INTERVIEW IN BOOKLET FOR ARROW'S BLU-RAY OF 'THE FURY'
The Arrow Video release of Brian De Palma's The Fury on Blu-Ray includes a booklet which has a new interview with John Farris, who wrote the Fury screenplay from his own novel. This great interview was conducted via e-mail by Chris Dumas, who also wrote a new essay for the booklet titled, "Who's Afraid Of John Cassavetes?" Farris tells Dumas that he came up with the idea to blow up Childress at the end of The Fury. When Dumas asks whether he and De Palma had discussed the ending of Antonioni's Zabriskie Point, Farris replies, "At the time we did The Fury, I hadn't seen it; I caught up to it years later. Brian never mentioned the movie to me."
While telling Dumas about changes from his novel, Farris mentions a song-and-dance couple: "As Brian worked on The Fury from his particular point of view, he requested changes, additional scenes, and eliminated other scenes, including those involving the old song-and-dance couple. I liked those characters but Brian was right: by that point in the movie they just got in the way. Another, later scene between Robin and his psychiatrist/lover in her bath was filmed but just didn't work."
When asked by Dumas whether the scenes involving the song-and-dance couple were ever filmed, Farris tells him, "Donald O'Connor and, I believe, Gloria De Haven were signed to play the song-and-dance couple and construction was underway on their apartment set when they were cut from the script, a few days before we began shooting in Chicago." Dumas further asks whether any test footage might have been shot, and Farris answers, "Test footage on O'Connor and Gray? I don't think anyone tested for The Fury. Brian knew who he wanted and what they could do."
Farris indicated above that he wasn't quite sure about who the female half of the song-and-dance couple was. According to Dumas, Farris had originally stated that the female was Dolores Gray, but just before the booklet went to press, Farris told him he was mistaken, and that it was actually De Haven. However, according to a 2005 article at Classic Images, it was Vivian Blaine. The Classic Images article also suggests that the scene with the couple may have been shot and then left on the cutting room floor.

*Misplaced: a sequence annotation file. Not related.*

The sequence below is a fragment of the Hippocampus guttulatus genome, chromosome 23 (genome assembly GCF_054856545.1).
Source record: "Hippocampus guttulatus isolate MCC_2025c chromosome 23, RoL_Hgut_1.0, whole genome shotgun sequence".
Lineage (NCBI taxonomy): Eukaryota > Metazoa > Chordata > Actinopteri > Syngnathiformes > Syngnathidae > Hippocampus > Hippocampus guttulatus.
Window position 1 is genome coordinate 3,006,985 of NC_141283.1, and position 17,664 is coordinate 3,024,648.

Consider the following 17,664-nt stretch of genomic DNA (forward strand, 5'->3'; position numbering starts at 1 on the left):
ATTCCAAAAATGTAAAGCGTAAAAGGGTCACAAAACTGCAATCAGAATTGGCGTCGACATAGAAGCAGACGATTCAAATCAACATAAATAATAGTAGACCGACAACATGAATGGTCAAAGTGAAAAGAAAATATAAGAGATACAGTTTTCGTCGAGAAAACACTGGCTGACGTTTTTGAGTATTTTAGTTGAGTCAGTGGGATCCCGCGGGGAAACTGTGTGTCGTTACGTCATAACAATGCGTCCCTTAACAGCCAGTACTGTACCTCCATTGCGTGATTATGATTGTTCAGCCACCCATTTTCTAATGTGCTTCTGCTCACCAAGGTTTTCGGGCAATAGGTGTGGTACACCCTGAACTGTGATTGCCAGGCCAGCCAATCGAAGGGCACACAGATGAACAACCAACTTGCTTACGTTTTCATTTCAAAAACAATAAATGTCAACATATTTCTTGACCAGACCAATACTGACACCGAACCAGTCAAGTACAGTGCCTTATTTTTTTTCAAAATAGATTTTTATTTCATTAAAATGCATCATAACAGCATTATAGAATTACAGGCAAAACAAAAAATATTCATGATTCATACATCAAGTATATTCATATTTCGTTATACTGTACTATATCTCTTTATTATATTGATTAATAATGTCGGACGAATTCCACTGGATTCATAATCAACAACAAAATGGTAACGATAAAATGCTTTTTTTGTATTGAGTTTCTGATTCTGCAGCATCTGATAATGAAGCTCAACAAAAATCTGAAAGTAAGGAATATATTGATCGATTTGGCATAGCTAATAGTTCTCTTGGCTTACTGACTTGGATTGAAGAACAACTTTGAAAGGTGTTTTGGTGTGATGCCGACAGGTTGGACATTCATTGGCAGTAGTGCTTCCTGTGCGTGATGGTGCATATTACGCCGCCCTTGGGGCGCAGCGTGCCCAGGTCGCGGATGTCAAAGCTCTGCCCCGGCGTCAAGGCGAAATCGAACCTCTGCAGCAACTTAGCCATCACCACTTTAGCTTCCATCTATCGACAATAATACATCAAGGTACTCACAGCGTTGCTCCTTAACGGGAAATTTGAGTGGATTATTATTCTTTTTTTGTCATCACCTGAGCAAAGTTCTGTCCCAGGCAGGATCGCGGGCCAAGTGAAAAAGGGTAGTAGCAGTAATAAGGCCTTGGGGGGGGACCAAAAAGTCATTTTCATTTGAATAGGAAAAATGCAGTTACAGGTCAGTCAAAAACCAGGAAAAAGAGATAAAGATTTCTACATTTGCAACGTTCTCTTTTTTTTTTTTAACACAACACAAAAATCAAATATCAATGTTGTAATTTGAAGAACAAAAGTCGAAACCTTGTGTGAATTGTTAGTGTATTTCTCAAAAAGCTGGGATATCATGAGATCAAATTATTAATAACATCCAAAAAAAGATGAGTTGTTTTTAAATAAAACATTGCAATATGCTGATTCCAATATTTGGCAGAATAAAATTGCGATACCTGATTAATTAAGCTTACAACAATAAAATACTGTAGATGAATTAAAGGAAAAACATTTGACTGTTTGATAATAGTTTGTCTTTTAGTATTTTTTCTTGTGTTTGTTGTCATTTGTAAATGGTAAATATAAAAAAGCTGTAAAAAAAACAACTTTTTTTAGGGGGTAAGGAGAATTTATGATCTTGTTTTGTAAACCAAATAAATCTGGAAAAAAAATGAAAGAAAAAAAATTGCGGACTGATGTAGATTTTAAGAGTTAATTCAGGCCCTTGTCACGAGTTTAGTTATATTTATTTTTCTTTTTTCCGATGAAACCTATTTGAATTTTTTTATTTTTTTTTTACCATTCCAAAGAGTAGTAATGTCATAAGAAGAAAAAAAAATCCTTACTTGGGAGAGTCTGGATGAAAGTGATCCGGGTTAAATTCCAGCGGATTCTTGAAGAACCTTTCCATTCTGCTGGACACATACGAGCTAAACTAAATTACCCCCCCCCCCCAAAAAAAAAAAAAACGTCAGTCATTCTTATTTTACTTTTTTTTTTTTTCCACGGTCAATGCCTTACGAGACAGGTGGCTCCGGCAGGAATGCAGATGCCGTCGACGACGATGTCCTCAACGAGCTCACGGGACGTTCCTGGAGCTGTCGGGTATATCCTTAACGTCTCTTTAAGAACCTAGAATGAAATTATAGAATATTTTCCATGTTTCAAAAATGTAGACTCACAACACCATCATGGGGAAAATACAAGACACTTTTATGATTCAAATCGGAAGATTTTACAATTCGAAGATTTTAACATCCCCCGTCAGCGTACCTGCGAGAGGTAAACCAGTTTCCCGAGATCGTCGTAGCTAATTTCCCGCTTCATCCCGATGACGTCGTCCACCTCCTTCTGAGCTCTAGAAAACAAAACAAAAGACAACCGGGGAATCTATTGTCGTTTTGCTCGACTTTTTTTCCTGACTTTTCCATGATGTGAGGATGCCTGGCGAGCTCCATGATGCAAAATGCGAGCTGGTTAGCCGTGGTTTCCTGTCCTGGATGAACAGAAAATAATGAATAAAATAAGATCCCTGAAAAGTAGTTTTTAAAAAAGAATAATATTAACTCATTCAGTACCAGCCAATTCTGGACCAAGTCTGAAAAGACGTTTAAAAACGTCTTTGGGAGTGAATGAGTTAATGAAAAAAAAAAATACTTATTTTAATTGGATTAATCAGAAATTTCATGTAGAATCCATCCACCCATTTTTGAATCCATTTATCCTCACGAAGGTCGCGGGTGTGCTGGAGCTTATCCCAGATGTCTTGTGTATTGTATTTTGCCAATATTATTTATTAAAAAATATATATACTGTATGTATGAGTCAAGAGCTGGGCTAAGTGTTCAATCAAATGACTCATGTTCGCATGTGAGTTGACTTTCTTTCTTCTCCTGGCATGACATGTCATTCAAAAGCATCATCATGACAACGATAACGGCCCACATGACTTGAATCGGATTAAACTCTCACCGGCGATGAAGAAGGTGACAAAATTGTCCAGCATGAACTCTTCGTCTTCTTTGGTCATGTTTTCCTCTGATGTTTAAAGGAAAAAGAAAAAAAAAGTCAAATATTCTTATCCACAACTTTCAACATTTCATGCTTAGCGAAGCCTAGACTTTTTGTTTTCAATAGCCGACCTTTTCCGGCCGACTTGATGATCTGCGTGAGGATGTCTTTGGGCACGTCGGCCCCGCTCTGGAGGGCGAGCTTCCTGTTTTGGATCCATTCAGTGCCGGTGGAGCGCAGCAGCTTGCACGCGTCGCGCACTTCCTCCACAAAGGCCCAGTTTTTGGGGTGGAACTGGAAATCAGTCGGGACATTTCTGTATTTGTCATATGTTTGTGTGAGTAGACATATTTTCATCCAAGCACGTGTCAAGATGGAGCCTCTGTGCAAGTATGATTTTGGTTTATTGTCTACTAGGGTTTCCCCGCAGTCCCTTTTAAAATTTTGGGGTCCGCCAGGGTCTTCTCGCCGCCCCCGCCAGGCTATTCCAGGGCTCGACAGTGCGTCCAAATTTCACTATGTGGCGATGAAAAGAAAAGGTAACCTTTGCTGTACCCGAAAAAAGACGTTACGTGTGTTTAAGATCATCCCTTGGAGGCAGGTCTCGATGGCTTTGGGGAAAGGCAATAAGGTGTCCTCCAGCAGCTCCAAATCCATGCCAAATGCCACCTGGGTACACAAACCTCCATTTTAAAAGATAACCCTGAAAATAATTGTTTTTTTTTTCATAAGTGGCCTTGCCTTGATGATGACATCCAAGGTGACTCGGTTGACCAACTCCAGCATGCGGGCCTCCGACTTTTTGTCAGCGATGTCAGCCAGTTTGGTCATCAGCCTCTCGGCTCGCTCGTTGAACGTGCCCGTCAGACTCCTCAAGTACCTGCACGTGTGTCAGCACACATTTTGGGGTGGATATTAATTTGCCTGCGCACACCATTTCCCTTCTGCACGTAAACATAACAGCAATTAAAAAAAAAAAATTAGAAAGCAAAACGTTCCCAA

"The Fury starring Kirk Douglas and made at Fox cast Donald O'Connor and Vivian as a song and dance movie team, similar to Marge and Gower Champion," writes Classic Images' Colin Briggs. "With a very gory horror plot, it was based on the best selling novel of the same name. When the film was previewed it was way too long and as their parts were expendable (they both meet an extremely gory end) their scenes were excised. Vivian's comments: 'My fans were disappointed but have them know, the pay was tops.'” (Thanks to Bill Fentum for sending in this article a while back!)
WILLIAM FINLEY'S DUNWOODIE ASSASSINATION SCENE CUT DURING EDITING
Farris also reveals a couple of cut/altered scenes, saying that the bus ride in the final act was originally written as a ferryboat ride across Lake Michigan (it was cut due to "budget and logistic considerations," according to Farris). "as for locations," Farris tells Dumas, "Brian wanted to do the beach scene in the Chicago Museum of Art. No Chance. As you know, the scene with Dunwoodie shadowing the girls and tuning into Gillian psychically he later adapted to great effect for Dressed To Kill. Dunwoodie's assassination and a nice overhead shot of his sprawled body with beachgoers walking around it were cut in editing." (Note: this sounds very much like the way the death scene of the former Castro confidante killed by Tony Montana in the refugee camp near the beginning of Scarface was staged and shot. The character's physical features suggest that this dying figure could have been played by Finley himself.)
There's a lot more great stuff in this interview. I'll do a second post about it tomorrow.